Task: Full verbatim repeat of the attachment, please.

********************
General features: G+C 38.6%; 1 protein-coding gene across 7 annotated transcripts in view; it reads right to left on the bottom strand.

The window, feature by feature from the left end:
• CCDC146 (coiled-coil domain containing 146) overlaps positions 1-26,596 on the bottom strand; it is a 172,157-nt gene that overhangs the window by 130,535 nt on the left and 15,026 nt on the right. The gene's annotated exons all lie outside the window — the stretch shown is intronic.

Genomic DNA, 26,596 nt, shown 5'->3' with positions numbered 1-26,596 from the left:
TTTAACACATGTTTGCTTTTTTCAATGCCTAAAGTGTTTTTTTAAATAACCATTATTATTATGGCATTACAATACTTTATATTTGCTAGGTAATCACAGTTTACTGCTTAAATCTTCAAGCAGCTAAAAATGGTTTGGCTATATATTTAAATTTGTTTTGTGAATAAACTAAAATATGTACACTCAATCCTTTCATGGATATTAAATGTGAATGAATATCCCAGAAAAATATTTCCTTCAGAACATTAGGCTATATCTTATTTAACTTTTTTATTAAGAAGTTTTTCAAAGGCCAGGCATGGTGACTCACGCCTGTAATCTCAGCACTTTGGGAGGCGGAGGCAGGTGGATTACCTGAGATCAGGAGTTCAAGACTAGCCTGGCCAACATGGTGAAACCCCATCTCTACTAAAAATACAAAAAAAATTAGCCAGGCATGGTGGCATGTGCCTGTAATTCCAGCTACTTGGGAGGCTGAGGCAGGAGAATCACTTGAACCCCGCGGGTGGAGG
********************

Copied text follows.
General features: G+C 38.6%; 1 protein-coding gene across 7 annotated transcripts in view; it reads right to left on the bottom strand.

The window, feature by feature from the left end:
• CCDC146 (coiled-coil domain containing 146) overlaps positions 1-26,596 on the bottom strand; it is a 172,157-nt gene that overhangs the window by 130,535 nt on the left and 15,026 nt on the right. The gene's annotated exons all lie outside the window — the stretch shown is intronic.

Genomic DNA, 26,596 nt, shown 5'->3' with positions numbered 1-26,596 from the left:
TTTAACACATGTTTGCTTTTTTCAATGCCTAAAGTGTTTTTTTAAATAACCATTATTATTATGGCATTACAATACTTTATATTTGCTAGGTAATCACAGTTTACTGCTTAAATCTTCAAGCAGCTAAAAATGGTTTGGCTATATATTTAAATTTGTTTTGTGAATAAACTAAAATATGTACACTCAATCCTTTCATGGATATTAAATGTGAATGAATATCCCAGAAAAATATTTCCTTCAGAACATTAGGCTATATCTTATTTAACTTTTTTATTAAGAAGTTTTTCAAAGGCCAGGCATGGTGACTCACGCCTGTAATCTCAGCACTTTGGGAGGCGGAGGCAGGTGGATTACCTGAGATCAGGAGTTCAAGACTAGCCTGGCCAACATGGTGAAACCCCATCTCTACTAAAAATACAAAAAAAATTAGCCAGGCATGGTGGCATGTGCCTGTAATTCCAGCTACTTGGGAGGCTGAGGCAGGAGAATCACTTGAACCCCGCGGGTGGAGG